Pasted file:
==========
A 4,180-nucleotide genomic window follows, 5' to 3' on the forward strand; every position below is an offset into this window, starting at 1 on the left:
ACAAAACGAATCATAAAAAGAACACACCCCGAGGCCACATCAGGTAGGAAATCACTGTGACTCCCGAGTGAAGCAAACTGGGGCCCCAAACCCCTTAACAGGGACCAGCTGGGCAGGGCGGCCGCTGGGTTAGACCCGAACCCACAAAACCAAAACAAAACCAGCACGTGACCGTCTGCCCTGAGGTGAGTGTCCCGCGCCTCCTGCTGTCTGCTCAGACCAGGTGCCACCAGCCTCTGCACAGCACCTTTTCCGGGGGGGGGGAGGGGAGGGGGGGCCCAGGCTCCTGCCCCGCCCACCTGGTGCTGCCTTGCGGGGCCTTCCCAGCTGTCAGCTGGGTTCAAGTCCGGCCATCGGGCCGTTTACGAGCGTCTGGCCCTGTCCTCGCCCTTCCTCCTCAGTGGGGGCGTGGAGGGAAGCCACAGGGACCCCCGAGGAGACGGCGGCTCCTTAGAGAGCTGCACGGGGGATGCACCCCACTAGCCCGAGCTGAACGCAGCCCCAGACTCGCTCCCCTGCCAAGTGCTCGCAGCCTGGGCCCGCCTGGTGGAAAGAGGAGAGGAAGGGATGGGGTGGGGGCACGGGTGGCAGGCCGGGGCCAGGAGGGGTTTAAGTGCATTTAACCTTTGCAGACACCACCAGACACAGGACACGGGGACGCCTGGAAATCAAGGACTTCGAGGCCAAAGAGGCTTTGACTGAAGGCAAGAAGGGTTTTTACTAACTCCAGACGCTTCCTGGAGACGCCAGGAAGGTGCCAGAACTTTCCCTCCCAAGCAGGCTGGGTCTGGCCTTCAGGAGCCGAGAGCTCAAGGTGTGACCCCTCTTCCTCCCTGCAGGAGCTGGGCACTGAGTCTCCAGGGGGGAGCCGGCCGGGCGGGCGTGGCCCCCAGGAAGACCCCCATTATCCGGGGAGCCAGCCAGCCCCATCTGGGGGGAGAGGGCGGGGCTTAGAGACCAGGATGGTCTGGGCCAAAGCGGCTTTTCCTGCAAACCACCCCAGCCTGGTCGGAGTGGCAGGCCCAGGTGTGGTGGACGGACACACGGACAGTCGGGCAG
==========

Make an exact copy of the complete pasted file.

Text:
A 4,180-nucleotide genomic window follows, 5' to 3' on the forward strand; every position below is an offset into this window, starting at 1 on the left:
ACAAAACGAATCATAAAAAGAACACACCCCGAGGCCACATCAGGTAGGAAATCACTGTGACTCCCGAGTGAAGCAAACTGGGGCCCCAAACCCCTTAACAGGGACCAGCTGGGCAGGGCGGCCGCTGGGTTAGACCCGAACCCACAAAACCAAAACAAAACCAGCACGTGACCGTCTGCCCTGAGGTGAGTGTCCCGCGCCTCCTGCTGTCTGCTCAGACCAGGTGCCACCAGCCTCTGCACAGCACCTTTTCCGGGGGGGGGGAGGGGAGGGGGGGCCCAGGCTCCTGCCCCGCCCACCTGGTGCTGCCTTGCGGGGCCTTCCCAGCTGTCAGCTGGGTTCAAGTCCGGCCATCGGGCCGTTTACGAGCGTCTGGCCCTGTCCTCGCCCTTCCTCCTCAGTGGGGGCGTGGAGGGAAGCCACAGGGACCCCCGAGGAGACGGCGGCTCCTTAGAGAGCTGCACGGGGGATGCACCCCACTAGCCCGAGCTGAACGCAGCCCCAGACTCGCTCCCCTGCCAAGTGCTCGCAGCCTGGGCCCGCCTGGTGGAAAGAGGAGAGGAAGGGATGGGGTGGGGGCACGGGTGGCAGGCCGGGGCCAGGAGGGGTTTAAGTGCATTTAACCTTTGCAGACACCACCAGACACAGGACACGGGGACGCCTGGAAATCAAGGACTTCGAGGCCAAAGAGGCTTTGACTGAAGGCAAGAAGGGTTTTTACTAACTCCAGACGCTTCCTGGAGACGCCAGGAAGGTGCCAGAACTTTCCCTCCCAAGCAGGCTGGGTCTGGCCTTCAGGAGCCGAGAGCTCAAGGTGTGACCCCTCTTCCTCCCTGCAGGAGCTGGGCACTGAGTCTCCAGGGGGGAGCCGGCCGGGCGGGCGTGGCCCCCAGGAAGACCCCCATTATCCGGGGAGCCAGCCAGCCCCATCTGGGGGGAGAGGGCGGGGCTTAGAGACCAGGATGGTCTGGGCCAAAGCGGCTTTTCCTGCAAACCACCCCAGCCTGGTCGGAGTGGCAGGCCCAGGTGTGGTGGACGGACACACGGACAGTCGGGCAG